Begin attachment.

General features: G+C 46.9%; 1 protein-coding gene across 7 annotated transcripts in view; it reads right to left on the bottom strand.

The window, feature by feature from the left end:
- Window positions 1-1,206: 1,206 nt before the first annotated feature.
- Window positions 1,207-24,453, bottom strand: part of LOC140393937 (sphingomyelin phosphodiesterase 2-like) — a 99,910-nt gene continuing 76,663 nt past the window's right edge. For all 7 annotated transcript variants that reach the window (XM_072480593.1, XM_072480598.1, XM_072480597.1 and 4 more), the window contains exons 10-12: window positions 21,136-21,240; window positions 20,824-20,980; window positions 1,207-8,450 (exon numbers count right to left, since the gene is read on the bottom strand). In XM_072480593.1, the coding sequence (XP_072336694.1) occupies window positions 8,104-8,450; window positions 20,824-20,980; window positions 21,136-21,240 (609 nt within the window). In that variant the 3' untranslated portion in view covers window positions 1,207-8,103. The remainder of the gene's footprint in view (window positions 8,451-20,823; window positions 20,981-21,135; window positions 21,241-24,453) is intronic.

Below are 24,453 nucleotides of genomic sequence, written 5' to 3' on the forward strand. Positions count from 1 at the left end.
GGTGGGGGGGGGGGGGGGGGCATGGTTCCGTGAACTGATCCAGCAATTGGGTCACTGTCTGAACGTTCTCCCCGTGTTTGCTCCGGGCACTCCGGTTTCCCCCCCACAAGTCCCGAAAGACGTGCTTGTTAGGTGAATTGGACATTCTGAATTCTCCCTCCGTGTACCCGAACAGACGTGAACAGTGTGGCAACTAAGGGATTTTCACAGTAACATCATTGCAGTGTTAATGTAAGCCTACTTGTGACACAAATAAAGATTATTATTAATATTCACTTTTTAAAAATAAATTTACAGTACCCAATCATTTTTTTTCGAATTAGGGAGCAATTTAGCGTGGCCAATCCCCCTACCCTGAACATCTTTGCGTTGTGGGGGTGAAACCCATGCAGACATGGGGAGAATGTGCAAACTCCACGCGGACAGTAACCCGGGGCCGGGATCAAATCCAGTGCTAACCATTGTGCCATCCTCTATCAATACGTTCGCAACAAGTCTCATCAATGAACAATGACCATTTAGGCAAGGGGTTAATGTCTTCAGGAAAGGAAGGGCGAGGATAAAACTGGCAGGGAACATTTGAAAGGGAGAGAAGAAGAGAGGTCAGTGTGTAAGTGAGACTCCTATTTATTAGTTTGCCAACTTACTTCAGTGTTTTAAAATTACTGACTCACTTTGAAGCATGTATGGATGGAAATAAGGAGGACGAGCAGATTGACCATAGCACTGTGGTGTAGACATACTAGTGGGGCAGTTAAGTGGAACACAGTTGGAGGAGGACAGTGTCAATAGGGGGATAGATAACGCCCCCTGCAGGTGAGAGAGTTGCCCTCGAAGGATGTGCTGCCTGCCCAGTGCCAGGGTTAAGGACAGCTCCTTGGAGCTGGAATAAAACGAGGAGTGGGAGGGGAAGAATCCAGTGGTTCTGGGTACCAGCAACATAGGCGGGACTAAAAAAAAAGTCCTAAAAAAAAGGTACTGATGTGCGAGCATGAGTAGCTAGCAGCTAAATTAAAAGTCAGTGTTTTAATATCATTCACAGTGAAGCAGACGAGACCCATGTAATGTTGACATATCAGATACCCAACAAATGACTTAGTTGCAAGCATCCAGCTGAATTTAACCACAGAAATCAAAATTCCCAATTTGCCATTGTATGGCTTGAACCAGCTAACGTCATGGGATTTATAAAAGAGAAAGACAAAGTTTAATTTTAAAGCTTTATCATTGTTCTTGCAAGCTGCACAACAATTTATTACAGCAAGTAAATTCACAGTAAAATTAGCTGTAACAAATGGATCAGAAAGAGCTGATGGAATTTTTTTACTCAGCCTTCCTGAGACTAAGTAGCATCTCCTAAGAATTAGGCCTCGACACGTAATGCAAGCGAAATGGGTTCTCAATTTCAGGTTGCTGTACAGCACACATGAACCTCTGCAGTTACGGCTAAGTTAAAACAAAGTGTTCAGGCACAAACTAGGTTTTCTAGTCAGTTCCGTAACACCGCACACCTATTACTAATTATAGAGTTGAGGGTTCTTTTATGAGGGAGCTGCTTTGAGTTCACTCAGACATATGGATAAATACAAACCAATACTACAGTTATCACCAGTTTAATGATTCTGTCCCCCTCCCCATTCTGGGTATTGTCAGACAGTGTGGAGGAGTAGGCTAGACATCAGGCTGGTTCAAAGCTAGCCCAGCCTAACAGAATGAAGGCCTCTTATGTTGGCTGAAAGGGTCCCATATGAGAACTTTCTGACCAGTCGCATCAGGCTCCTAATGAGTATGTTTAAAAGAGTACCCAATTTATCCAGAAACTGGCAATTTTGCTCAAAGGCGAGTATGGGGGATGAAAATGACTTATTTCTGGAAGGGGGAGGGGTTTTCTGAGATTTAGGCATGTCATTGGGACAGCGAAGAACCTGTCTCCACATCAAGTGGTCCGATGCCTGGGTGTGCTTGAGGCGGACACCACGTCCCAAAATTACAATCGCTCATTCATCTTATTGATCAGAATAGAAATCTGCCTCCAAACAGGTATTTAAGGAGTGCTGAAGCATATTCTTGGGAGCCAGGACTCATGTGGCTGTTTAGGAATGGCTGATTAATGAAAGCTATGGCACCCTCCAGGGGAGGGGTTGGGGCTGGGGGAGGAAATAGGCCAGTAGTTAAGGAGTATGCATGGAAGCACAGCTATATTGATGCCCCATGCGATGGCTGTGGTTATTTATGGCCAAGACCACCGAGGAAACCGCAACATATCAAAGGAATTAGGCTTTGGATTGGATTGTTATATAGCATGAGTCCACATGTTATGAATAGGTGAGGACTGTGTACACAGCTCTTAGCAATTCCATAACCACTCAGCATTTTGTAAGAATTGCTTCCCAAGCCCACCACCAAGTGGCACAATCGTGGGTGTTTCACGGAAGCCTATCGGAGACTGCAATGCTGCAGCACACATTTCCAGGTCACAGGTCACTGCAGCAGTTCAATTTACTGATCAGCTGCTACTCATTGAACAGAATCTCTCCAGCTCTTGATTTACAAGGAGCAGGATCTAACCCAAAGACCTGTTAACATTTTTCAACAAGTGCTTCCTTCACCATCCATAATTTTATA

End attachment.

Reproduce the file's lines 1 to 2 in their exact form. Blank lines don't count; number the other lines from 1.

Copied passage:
General features: G+C 46.9%; 1 protein-coding gene across 7 annotated transcripts in view; it reads right to left on the bottom strand.

The window, feature by feature from the left end: